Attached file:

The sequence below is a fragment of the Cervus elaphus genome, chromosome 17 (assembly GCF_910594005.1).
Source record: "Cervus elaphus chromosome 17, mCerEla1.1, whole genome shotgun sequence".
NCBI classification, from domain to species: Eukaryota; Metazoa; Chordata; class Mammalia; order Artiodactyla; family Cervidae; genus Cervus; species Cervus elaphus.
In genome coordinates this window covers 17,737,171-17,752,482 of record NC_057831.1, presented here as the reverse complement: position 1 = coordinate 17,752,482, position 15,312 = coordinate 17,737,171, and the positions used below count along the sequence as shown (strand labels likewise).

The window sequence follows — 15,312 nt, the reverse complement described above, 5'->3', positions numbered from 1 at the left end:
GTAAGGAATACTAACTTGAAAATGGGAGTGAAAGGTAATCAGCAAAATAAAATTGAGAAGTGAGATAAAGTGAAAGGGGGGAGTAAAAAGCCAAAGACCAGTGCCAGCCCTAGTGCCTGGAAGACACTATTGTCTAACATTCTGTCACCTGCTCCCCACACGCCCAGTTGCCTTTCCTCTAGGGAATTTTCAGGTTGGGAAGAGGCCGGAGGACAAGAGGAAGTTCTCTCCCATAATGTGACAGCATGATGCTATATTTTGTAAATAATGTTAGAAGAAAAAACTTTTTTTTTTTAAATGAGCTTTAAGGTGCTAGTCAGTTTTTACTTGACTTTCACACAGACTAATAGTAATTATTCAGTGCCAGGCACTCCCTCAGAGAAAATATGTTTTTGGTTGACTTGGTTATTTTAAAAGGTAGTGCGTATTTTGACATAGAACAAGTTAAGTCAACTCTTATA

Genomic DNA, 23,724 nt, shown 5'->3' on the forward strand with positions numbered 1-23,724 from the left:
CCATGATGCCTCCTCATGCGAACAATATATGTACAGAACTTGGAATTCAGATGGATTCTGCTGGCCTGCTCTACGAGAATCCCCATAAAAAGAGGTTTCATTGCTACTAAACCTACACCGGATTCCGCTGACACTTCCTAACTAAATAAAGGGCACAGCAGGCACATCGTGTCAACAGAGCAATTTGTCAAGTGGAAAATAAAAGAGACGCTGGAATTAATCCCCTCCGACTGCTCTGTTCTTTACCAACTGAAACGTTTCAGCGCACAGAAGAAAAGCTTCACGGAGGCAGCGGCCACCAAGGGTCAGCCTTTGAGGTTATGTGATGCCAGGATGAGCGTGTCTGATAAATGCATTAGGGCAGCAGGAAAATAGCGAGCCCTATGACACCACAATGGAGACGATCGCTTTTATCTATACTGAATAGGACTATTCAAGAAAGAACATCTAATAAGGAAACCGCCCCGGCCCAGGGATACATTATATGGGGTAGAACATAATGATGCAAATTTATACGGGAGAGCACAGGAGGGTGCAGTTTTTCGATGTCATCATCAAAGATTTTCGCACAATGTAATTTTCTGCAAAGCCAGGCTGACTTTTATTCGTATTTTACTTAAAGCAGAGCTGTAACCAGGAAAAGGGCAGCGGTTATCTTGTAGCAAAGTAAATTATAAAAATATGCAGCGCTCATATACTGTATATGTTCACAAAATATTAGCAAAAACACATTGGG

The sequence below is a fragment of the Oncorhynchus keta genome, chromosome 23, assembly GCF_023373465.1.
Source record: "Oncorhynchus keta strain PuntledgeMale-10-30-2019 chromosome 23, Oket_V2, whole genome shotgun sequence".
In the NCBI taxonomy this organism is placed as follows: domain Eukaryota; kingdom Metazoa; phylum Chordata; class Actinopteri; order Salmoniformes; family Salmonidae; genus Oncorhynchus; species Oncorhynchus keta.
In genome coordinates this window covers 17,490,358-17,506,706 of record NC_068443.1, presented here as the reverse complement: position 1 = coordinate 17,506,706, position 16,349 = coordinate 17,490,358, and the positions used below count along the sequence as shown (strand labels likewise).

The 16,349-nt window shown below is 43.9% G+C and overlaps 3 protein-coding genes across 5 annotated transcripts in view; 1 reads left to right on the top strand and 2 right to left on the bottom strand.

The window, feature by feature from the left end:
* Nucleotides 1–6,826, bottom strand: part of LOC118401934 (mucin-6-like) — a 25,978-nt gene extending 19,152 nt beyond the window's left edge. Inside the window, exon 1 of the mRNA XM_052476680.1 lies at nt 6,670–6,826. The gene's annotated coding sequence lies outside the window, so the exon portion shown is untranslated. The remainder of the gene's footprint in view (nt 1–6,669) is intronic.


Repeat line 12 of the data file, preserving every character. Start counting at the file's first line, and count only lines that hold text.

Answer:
In genome coordinates this window covers 17,490,358-17,506,706 of record NC_068443.1, presented here as the reverse complement: position 1 = coordinate 17,506,706, position 16,349 = coordinate 17,490,358, and the positions used below count along the sequence as shown (strand labels likewise).